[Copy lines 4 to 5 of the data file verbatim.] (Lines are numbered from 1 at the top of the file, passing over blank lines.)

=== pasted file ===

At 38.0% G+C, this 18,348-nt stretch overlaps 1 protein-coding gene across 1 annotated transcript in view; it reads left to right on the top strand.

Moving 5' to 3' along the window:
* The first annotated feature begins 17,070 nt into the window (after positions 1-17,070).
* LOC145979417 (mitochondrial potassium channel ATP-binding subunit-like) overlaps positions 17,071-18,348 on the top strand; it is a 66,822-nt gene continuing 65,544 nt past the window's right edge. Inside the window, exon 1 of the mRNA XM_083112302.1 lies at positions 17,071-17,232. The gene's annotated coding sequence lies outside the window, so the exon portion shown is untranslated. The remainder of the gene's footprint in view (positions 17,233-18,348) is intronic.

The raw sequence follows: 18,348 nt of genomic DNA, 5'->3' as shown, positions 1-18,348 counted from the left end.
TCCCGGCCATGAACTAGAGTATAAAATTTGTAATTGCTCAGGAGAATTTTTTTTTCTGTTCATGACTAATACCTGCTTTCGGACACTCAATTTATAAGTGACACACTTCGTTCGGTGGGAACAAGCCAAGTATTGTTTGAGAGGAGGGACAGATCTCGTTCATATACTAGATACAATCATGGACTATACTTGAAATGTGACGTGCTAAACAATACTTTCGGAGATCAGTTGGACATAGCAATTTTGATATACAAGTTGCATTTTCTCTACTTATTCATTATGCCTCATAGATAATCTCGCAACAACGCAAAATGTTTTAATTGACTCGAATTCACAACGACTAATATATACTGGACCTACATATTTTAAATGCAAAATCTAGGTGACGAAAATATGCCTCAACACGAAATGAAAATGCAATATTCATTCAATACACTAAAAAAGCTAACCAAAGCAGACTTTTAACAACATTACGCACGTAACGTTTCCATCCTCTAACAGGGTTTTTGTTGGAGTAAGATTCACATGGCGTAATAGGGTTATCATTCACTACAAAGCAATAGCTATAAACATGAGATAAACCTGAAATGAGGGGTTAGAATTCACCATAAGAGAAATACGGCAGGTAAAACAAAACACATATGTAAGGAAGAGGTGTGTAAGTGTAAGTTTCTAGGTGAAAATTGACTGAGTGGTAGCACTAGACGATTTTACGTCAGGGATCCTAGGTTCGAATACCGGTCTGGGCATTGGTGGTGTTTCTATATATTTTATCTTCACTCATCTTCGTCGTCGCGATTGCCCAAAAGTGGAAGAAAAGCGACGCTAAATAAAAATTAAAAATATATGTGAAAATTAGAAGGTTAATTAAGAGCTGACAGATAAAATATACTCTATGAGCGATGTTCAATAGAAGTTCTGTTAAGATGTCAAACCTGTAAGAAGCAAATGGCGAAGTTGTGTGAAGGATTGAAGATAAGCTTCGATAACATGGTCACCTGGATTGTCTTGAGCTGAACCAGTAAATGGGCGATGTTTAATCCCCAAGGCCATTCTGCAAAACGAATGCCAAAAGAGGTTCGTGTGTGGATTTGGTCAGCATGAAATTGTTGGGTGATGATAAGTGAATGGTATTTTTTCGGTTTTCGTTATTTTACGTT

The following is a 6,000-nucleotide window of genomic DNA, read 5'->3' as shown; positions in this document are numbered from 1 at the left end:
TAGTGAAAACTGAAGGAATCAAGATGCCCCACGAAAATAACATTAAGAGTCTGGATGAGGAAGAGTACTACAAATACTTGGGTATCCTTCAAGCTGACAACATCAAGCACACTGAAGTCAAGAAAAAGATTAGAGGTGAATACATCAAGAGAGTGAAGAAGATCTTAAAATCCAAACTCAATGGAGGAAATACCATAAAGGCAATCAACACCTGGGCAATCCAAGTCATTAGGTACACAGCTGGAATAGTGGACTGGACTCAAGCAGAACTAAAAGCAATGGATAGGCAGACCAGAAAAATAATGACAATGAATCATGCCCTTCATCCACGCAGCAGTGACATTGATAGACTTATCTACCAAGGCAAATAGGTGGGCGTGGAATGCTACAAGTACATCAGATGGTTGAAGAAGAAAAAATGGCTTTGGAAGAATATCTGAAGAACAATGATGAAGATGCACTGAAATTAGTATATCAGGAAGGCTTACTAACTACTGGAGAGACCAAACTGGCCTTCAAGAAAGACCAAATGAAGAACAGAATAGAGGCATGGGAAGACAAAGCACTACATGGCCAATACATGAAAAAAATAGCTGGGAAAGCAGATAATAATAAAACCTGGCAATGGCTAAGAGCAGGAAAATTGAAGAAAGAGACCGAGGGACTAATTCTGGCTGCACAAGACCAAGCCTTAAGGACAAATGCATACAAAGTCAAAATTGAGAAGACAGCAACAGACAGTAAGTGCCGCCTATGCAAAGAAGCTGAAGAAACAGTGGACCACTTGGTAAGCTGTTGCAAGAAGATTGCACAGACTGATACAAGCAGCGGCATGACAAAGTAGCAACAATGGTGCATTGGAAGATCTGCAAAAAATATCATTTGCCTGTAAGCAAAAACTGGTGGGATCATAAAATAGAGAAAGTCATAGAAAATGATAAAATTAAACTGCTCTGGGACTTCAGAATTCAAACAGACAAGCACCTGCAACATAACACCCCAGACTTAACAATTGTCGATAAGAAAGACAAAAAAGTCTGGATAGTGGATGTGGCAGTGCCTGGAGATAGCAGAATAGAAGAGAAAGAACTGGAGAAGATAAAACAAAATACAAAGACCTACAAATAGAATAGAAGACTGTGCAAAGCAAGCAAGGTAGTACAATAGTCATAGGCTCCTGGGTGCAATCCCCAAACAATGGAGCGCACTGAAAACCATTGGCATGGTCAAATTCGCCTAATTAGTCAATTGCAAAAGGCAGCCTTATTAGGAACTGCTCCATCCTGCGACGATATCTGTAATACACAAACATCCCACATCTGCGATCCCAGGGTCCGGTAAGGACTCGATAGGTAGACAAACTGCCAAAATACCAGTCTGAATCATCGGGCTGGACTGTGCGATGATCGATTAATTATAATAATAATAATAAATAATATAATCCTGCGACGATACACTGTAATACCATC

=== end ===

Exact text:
* LOC145979417 (mitochondrial potassium channel ATP-binding subunit-like) overlaps positions 17,071-18,348 on the top strand; it is a 66,822-nt gene continuing 65,544 nt past the window's right edge. Inside the window, exon 1 of the mRNA XM_083112302.1 lies at positions 17,071-17,232. The gene's annotated coding sequence lies outside the window, so the exon portion shown is untranslated. The remainder of the gene's footprint in view (positions 17,233-18,348) is intronic.

The raw sequence follows: 18,348 nt of genomic DNA, 5'->3' as shown, positions 1-18,348 counted from the left end.